The Ethiopian army blocked the advance of the rebels

The Ethiopian army blocked the advance of the rebels
The Ethiopian army blocked the advance of the rebels

On Wednesday, the government of Ethiopia, led by Prime Minister Abiy Ahmed, announced that it had regained control of the city of Lalibela, which had been captured in early August by separatists from the Tigray Liberation Front (TPLF). The city is above all known for the presence of 11 rock churches part of the UNESCO World Heritage Site and – until the beginning of the civil war one year ago – was a tourist and Christian-Orthodox pilgrimage destination.

The reconquest, made possible by the contribution of local militiamen, is an important victory for Abiy, but the TPLF representatives attributed it to their “strategic retreat” to reorganize their forces.

After losing control of several other cities, to the point that even the capital Addis Ababa was in danger of being threatened, the Ethiopian government had launched a new series of offensives against separatists since the beginning of November. In recent days, Abiy himself had presented himself at the front to thank the army and give his support to the soldiers.

Ethiopian state television on Wednesday aired images of the prime minister dressed in camouflage with soldiers, to whom he said: “The enemy is defeated. The task we have left is to bring it to defeat and destroy it ».

In reality, the situation in Ethiopia continues to be very complicated: the conflict could last for a long time and have implications for part of the Horn of Africa.

Until about a year ago, the country was considered among the most stable in the area: in 2019 Abiy had received the Nobel Peace Prize for the peacemaking work carried out with neighboring Eritrea, with which Ethiopia was formally at war since the late nineties. Abiy had received international praise, including for the long-awaited democratic reforms initiated in the country.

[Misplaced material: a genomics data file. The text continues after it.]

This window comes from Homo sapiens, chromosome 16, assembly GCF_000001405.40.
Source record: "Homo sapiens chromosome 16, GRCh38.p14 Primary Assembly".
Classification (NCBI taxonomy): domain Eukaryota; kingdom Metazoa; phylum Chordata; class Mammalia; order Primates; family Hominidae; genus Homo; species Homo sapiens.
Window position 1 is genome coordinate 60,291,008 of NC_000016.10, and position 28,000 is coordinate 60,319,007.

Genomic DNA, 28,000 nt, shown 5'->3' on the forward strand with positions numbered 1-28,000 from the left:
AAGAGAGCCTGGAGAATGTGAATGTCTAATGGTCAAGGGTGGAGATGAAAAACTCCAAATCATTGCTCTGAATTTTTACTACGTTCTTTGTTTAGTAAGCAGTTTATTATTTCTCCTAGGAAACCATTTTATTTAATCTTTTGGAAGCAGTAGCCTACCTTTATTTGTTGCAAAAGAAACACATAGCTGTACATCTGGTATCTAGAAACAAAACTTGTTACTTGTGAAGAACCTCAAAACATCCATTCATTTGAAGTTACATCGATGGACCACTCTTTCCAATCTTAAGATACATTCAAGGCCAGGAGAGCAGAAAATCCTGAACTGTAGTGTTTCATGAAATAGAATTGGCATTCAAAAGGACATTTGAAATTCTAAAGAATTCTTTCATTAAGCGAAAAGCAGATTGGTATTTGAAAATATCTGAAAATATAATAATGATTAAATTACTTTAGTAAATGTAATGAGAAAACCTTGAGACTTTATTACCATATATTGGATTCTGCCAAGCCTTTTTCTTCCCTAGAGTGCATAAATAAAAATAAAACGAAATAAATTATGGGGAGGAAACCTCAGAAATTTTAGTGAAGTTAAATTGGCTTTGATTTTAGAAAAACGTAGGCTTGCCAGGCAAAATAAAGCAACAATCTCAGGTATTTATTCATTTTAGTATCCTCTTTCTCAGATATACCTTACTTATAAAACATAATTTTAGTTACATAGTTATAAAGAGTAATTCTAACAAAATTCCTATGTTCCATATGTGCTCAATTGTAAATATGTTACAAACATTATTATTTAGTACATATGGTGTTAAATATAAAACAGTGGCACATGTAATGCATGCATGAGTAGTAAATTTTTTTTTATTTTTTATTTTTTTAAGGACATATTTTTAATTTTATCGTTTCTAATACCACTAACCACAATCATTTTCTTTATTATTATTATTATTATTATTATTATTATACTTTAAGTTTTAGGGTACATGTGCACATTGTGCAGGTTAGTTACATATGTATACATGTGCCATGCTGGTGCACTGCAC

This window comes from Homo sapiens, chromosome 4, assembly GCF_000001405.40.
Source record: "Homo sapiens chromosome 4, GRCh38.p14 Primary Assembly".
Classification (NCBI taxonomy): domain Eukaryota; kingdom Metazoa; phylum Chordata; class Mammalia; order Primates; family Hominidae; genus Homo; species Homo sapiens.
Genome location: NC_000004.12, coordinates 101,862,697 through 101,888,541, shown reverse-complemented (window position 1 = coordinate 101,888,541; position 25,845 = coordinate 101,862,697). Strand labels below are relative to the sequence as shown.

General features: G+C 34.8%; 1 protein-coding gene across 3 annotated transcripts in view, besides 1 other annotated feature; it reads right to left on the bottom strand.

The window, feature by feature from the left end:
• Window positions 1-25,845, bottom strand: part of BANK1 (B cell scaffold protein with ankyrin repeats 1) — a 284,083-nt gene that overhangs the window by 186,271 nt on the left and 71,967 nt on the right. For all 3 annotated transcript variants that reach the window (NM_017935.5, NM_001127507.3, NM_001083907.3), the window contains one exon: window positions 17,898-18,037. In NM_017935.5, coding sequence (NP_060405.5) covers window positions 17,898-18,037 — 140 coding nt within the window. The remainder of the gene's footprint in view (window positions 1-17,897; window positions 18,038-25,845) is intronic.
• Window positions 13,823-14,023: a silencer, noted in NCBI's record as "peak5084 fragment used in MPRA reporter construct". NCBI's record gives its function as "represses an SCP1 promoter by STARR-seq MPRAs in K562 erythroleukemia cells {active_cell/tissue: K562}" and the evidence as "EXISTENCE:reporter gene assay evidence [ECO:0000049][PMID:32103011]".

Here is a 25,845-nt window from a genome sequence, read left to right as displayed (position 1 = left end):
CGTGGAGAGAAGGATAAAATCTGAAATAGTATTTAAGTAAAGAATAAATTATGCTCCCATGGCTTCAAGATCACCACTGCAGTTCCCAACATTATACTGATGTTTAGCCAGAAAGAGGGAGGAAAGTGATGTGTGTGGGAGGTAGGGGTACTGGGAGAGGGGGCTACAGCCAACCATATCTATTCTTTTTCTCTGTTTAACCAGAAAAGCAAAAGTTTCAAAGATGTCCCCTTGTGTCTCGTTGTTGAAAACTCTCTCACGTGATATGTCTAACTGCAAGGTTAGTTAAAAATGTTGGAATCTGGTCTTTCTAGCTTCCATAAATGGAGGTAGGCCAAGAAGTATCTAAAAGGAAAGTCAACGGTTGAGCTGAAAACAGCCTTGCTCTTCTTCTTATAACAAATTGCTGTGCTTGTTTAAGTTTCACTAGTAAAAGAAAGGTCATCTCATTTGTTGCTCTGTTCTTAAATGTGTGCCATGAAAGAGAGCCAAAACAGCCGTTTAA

As part of internal pacification activities, a year ago the federal army launched a military operation in Tigrè, a northern region with strong independence forces whose government has been controlled for years by the TPLF. The Front had also been a dominant force in the federal government (despite the Tigrinians being an ethnic minority), but had then lost its ability to influence after Abiy’s arrival in 2018.

At the end of last year, the federal government hoped to regain control of the Tigrè with rapid military action, but things had gone differently with long and violent fighting, demonstrating the military capabilities acquired by the separatists in recent years. There had been reports of serious war crimes and crimes against humanity carried out by both sides.

Later, the government effectively isolated Tigray, with an embargo that continues today and prevents hundreds of thousands of people from accessing basic necessities. It is estimated that in addition to the thousands of people killed, more than 2.5 million inhabitants have had to leave their homes.

In a year of war, the Tigray separatists were also able to rely on an important alliance with the Oromo Liberation Army, which fights for the rights of the Oromo, the largest ethnic group in Ethiopia. The agreement between the two parties had surprised some observers, considering that Abiy himself is of Oromo origin.

In this context, at the beginning of August this year the TPLF had conquered Lalibela, without any particular fighting and with thousands of inhabitants who had abandoned the city. The conquest was part of the new offensive organized starting from the summer, which had led the separatists to regain control of Macallè, the regional capital of Tigrè, and then to go south, with the aim of taking control of sections gradually. more significant than the “A2” motorway, which leads to the Ethiopian capital of Addis Ababa.

At the beginning of November, the separatists with their allies had taken control of Dessie and Combolcià, two other important cities along the highway, raising new fears from the federal government about a further approach to the capital. Abiy had responded by declaring a state of emergency, inviting the citizens to be ready to defend Addis Ababa.

In addition to announcing the recapture of Lalibela, the Ethiopian government said it was optimistic about the possibility of regaining control of Dessie “within a short time”, but did not provide further details.

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